Even where an officer questions a suspect in an unlawful manner, this does not necessarily mean that the questioning entitles the plaintiff to damages under section 1983; the Supreme Court has recognized that it would be inappropriate to impose tort liability every time an officer obtains an involuntary self-incriminating statement or the police fail to honor Miranda v. Arizona, 384 U.S. 436, 86 S.Ct. 1602, 16 L.Ed.2d 694 (1966). See Chavez v. Martinez, 538 U.S. 760, 779-80, 123 S.Ct. 1994, 155 L.Ed.2d 984 (2003). As the Supreme Court has noted, exclusionary rules rather than damages often can provide the deterrent necessary to deter unlawful questioning. Id.
McConkie essentially argues that it is the fact that Nichols lied in the course of the questioning that is conscience-shocking. Even construing Nichols's statements as lies, lies alone are not necessarily considered conscience-shocking. See, e.g., Cruz-Erazo v. Rivera-Montanez, 212 F.3d 617, 623 (1st Cir.2000) (holding that it was not conscience-shocking for police officers to deliberately lie in official documents and perjure themselves in official court proceedings); United States v. Byram, 145 F.3d 405, 408-09 (1st Cir.1998) (holding that not all false statements made by officers to elicit confessions are outrageous or uncivilized).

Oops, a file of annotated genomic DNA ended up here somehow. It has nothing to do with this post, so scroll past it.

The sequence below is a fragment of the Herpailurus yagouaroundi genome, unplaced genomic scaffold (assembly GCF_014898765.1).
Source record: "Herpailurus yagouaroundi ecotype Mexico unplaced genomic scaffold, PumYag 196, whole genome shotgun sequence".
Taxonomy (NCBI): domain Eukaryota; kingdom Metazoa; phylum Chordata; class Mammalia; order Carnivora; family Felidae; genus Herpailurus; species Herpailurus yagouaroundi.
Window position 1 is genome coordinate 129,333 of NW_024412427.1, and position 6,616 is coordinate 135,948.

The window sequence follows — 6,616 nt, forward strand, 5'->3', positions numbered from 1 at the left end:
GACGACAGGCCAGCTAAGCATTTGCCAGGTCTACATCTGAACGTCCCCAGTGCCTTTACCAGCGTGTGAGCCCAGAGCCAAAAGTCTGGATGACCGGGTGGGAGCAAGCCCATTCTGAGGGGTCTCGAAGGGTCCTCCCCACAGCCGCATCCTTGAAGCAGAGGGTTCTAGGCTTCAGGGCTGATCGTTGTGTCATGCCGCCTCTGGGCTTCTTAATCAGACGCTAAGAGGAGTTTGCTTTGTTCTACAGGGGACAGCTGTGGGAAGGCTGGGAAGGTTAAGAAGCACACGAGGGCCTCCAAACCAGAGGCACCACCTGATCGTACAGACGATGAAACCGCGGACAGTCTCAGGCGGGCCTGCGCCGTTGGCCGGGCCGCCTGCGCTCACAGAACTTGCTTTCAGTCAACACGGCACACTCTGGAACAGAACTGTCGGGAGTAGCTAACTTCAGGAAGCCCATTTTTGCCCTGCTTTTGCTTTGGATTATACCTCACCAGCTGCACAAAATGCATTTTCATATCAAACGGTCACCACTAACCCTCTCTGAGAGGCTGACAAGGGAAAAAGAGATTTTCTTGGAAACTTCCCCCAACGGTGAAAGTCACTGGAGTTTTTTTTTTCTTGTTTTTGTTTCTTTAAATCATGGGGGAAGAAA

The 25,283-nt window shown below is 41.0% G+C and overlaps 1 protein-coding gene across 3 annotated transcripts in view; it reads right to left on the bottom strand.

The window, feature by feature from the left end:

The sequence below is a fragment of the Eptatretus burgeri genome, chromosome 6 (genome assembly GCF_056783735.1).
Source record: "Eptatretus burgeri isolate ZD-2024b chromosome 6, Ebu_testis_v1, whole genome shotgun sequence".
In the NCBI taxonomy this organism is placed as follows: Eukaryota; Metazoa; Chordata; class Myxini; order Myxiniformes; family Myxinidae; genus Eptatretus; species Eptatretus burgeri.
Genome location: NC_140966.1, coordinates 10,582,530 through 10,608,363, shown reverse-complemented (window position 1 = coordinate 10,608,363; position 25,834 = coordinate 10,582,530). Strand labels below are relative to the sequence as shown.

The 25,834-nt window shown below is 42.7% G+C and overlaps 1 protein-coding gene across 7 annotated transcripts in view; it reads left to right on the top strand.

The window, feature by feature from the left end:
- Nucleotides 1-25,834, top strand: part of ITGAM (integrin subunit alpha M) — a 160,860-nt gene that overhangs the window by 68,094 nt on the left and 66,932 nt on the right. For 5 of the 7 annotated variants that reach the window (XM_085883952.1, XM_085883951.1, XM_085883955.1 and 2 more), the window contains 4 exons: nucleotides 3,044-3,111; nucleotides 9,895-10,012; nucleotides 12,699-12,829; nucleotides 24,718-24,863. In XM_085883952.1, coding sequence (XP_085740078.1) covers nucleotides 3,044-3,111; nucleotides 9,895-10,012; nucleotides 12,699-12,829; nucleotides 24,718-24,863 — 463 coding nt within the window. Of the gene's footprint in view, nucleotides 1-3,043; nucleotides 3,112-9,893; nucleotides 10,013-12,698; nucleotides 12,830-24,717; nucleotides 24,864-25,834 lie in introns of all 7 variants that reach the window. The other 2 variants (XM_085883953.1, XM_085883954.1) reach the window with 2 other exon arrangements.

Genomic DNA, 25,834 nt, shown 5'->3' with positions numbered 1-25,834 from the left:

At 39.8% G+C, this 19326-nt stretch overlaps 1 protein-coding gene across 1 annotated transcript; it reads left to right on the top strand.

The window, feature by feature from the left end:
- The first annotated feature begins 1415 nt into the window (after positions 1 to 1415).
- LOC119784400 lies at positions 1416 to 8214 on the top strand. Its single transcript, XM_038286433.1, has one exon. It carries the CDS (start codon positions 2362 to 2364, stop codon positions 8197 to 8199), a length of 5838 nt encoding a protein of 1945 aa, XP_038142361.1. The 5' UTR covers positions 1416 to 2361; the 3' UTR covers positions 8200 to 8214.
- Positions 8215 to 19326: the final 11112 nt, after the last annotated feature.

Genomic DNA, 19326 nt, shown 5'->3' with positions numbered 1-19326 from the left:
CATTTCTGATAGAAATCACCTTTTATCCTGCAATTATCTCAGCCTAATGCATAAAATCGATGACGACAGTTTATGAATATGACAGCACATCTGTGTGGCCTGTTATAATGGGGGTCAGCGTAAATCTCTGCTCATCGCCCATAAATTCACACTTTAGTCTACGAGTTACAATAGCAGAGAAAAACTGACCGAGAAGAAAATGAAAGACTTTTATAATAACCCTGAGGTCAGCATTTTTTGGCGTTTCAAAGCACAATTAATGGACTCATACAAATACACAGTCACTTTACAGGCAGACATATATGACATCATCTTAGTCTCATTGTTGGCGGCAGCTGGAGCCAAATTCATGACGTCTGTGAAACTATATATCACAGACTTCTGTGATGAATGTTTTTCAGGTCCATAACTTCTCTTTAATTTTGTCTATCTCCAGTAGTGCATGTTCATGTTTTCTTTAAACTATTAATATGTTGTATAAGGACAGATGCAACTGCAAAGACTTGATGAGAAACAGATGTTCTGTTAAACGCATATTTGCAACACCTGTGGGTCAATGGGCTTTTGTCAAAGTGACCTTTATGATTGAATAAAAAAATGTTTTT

McConkie contends, however, that Nichols's conduct was particularly egregious because, by telling McConkie that his statement would remain confidential, Nichols knowingly misrepresented the nature of McConkie's Fifth Amendment rights. Although such conduct is not something to be condoned, a reasonable juror could not find that it is so egregious that it shocks the conscience. We have deemed more offensive conduct not to be conscience-shocking. See, e.g., Cruz-Erazo v. Rivera-Montanez, 212 F.3d 617; Hasenfus, 175 F.3d at 74 (holding that school's failure to take action to prevent child from committing suicide was not even close to meeting the standard for shocking the conscience); Pittsley v. Warish, 927 F.2d 3, 7 (1st Cir.1991) (holding that it may have been “despicable and wrongful” for officer to tell young children that they would never again see the man they viewed as their father, but it did not shock the conscience).